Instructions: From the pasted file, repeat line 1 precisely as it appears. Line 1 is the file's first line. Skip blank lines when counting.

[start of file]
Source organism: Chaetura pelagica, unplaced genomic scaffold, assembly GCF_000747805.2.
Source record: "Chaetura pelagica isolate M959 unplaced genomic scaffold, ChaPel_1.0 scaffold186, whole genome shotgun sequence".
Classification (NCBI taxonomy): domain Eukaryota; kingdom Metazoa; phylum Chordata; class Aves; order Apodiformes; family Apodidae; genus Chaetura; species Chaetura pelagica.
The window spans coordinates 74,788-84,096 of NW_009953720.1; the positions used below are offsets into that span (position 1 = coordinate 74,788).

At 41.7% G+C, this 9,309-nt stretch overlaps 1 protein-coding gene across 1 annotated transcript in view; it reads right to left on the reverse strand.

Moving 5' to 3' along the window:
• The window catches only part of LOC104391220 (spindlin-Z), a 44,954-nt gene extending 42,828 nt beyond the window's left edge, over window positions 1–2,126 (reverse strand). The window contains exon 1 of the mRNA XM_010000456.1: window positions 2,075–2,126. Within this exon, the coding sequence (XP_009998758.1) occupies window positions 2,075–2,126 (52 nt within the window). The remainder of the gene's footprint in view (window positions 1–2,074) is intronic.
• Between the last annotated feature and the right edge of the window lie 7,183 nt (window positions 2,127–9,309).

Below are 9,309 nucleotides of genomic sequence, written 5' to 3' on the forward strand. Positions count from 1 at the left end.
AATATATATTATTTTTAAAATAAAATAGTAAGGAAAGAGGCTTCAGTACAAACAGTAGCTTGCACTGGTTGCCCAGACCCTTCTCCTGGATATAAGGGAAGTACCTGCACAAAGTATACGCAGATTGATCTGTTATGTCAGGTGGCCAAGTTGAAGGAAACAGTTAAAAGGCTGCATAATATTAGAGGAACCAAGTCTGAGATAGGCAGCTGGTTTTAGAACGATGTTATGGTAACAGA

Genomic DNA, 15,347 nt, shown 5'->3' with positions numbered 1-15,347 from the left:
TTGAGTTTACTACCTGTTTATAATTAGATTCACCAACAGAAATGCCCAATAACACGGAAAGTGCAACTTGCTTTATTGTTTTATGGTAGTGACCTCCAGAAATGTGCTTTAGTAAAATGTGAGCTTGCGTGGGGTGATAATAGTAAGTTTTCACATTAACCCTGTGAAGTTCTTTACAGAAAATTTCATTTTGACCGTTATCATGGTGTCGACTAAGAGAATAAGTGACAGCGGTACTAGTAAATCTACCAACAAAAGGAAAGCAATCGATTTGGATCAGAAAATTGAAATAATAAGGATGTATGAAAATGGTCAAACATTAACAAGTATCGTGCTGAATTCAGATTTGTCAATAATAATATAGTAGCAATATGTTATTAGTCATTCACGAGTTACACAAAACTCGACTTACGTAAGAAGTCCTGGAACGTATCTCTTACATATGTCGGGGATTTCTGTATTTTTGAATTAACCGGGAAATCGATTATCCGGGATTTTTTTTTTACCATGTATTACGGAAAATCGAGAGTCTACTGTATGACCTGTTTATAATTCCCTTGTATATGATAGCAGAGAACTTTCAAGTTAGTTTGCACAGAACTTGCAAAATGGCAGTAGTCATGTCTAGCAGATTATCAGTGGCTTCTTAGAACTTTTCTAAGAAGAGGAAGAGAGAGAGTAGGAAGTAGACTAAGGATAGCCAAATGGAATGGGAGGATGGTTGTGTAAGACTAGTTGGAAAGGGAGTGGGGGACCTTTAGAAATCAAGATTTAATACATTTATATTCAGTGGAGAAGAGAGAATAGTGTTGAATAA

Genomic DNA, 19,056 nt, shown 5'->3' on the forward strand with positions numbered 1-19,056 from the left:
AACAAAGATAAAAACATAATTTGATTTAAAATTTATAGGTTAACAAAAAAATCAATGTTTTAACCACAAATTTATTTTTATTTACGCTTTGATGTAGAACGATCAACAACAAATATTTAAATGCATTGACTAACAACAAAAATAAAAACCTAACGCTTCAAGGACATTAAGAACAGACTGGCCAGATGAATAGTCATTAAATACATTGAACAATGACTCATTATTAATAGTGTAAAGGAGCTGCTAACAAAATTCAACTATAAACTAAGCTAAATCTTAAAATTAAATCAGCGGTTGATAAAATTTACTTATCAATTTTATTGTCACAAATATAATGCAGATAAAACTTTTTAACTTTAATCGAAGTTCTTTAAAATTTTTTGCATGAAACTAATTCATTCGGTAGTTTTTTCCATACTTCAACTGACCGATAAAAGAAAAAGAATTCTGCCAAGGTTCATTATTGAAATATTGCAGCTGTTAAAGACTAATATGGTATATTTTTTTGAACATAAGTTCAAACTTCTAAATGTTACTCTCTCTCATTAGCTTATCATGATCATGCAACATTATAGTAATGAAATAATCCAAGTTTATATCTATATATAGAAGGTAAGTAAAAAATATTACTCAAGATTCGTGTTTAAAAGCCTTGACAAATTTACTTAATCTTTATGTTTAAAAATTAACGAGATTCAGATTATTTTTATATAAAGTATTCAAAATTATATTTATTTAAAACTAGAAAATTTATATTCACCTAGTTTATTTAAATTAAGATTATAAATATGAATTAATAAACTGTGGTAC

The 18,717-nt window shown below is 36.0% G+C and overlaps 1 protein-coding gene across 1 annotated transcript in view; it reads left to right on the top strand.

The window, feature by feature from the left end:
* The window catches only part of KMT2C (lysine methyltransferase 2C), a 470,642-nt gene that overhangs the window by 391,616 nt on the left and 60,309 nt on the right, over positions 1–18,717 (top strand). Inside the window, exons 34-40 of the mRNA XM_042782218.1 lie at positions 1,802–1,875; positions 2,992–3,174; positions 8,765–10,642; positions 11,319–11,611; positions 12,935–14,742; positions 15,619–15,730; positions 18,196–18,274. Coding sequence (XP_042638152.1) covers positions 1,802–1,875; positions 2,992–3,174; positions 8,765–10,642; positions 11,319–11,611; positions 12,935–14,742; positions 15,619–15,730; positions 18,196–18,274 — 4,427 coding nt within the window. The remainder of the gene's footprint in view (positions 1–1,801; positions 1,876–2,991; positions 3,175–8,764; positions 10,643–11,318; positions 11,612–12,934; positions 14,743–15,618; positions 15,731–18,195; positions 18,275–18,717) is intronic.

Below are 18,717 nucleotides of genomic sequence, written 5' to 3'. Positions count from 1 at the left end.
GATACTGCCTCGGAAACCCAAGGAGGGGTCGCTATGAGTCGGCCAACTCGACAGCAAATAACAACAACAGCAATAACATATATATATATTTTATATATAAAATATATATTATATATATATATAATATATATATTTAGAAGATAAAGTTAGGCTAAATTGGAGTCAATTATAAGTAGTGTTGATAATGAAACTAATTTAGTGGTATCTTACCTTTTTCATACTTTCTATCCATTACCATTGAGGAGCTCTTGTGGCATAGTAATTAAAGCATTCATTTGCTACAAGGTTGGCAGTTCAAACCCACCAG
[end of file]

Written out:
Source organism: Chaetura pelagica, unplaced genomic scaffold, assembly GCF_000747805.2.